Spring 2015
Brian Leiter
Workshop: Law and Philosophy: Free Speech and Its Critics
LAWS 61512
The topic for 2014-15 will be "Free Speech and Its Critics." The Workshop will consider important philosophical defenses of free speech and critics of those rationales. Topics will include the idea of the "marketplace of ideas," autonomy interests in free speech, the harms of speech, and the problem of propaganda and other manipulative speech. Speakers during the year will include some or all of Susan Brison (Dartmouth), Frederick Schauer (Virginia), Robert Simpson (Monash), Seana Shiffrin (UCLA), Jason Stanley (Yale), and David Strauss (Chicago), among others. The instructors will meet with students for one hour a week before each speaker's arrival to discuss the paper (Monday, 4-5 pm). They will also meet with enrolled students for at least two two-hour sessions in Autumn to read and discuss at least Mill's On Liberty. Most of the visiting speakers will come in the Winter and Spring Quarters (roughly three per quarter). Attendance at all sessions of the Workshop is a requirement. JD students should contact bleiter@uchicago.edu with a resume and a brief statement of background and/or interest in the topic in order to secure permission to enroll. Philosophy PhD students may enroll without submitting these materials.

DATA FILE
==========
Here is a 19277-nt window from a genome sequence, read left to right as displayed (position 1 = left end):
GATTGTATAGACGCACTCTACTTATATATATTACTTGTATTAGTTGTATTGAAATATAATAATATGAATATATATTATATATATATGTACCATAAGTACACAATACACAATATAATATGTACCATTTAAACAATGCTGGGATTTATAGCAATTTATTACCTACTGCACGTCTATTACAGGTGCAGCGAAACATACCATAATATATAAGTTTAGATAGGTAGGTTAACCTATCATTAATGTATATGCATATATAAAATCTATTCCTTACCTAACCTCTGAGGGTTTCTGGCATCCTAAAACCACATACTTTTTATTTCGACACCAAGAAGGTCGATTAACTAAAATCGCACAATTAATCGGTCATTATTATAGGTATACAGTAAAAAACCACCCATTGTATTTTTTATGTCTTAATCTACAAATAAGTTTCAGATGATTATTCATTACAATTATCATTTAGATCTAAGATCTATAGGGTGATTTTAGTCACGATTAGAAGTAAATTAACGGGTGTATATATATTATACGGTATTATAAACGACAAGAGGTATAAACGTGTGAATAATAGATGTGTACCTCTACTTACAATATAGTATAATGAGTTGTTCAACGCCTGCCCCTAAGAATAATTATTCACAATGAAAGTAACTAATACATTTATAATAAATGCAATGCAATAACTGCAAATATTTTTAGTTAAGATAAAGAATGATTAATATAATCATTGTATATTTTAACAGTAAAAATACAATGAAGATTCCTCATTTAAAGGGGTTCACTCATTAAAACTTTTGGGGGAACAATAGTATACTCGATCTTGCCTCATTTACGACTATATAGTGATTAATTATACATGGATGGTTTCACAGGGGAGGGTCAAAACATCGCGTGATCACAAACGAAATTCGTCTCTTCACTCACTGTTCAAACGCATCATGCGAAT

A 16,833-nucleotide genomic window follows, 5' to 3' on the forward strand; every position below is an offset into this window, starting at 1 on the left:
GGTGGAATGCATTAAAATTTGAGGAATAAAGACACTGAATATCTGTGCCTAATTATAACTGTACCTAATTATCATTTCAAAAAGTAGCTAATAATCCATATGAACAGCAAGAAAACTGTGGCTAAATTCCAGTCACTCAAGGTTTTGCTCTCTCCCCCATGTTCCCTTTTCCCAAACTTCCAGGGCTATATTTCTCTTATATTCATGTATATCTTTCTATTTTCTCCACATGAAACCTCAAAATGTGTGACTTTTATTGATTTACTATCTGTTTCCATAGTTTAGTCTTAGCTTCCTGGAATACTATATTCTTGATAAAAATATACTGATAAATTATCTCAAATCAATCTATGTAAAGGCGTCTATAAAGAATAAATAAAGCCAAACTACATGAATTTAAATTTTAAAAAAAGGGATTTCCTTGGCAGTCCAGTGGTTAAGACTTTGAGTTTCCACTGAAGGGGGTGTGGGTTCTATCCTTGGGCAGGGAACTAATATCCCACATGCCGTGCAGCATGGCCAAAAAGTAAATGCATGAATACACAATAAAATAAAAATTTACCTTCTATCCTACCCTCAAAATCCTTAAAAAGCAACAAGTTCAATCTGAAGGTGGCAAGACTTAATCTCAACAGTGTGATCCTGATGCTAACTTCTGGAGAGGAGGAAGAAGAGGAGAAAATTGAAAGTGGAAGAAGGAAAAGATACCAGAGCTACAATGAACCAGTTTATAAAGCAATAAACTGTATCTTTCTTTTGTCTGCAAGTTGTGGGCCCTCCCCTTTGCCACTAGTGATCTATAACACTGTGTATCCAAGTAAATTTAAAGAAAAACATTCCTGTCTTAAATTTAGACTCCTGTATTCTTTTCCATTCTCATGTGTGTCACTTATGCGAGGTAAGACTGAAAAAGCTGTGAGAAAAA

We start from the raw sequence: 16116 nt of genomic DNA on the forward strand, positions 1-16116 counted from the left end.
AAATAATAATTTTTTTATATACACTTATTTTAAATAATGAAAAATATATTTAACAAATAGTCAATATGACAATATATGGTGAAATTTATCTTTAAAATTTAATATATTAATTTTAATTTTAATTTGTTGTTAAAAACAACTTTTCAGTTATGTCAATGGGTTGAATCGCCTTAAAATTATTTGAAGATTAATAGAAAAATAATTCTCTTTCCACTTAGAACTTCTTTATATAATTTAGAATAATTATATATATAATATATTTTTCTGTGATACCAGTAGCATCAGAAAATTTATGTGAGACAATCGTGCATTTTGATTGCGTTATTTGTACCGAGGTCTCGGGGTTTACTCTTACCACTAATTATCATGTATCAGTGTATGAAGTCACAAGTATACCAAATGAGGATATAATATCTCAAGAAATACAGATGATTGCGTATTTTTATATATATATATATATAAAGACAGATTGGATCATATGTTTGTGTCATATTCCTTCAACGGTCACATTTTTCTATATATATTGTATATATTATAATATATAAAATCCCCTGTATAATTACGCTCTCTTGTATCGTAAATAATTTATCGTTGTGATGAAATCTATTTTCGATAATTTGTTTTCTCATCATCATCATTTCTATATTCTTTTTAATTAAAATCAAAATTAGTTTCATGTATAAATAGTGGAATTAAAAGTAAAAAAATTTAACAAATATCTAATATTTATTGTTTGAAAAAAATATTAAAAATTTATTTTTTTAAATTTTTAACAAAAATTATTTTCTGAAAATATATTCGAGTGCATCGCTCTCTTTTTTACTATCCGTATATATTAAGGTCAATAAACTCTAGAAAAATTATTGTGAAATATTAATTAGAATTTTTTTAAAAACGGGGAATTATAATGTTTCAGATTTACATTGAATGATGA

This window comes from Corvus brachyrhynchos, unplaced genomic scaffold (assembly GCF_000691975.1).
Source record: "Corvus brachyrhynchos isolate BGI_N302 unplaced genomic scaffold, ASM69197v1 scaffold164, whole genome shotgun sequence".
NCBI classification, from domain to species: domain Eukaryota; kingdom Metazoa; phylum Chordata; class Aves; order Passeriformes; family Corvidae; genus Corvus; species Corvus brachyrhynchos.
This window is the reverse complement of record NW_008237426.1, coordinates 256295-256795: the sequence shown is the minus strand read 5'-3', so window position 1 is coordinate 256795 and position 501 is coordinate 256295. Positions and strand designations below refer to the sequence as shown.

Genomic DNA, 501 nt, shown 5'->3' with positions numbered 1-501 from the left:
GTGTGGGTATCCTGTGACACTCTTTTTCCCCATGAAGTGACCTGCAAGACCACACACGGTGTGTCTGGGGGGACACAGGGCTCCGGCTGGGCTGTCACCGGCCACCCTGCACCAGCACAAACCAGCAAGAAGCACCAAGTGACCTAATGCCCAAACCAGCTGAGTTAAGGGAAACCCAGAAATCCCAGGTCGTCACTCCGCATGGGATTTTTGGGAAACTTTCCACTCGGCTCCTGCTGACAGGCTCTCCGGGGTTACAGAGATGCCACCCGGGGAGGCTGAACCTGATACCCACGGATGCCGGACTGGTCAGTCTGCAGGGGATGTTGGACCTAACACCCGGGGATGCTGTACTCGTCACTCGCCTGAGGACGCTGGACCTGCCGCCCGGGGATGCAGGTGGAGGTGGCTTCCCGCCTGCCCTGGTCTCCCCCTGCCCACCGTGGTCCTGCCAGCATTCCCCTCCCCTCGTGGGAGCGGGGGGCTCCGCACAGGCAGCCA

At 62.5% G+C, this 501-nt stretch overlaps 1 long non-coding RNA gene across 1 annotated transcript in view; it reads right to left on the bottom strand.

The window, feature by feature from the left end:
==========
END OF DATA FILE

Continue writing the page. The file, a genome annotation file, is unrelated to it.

Spring 2015
Martha Nussbaum, Brian Leiter, Robert Simpson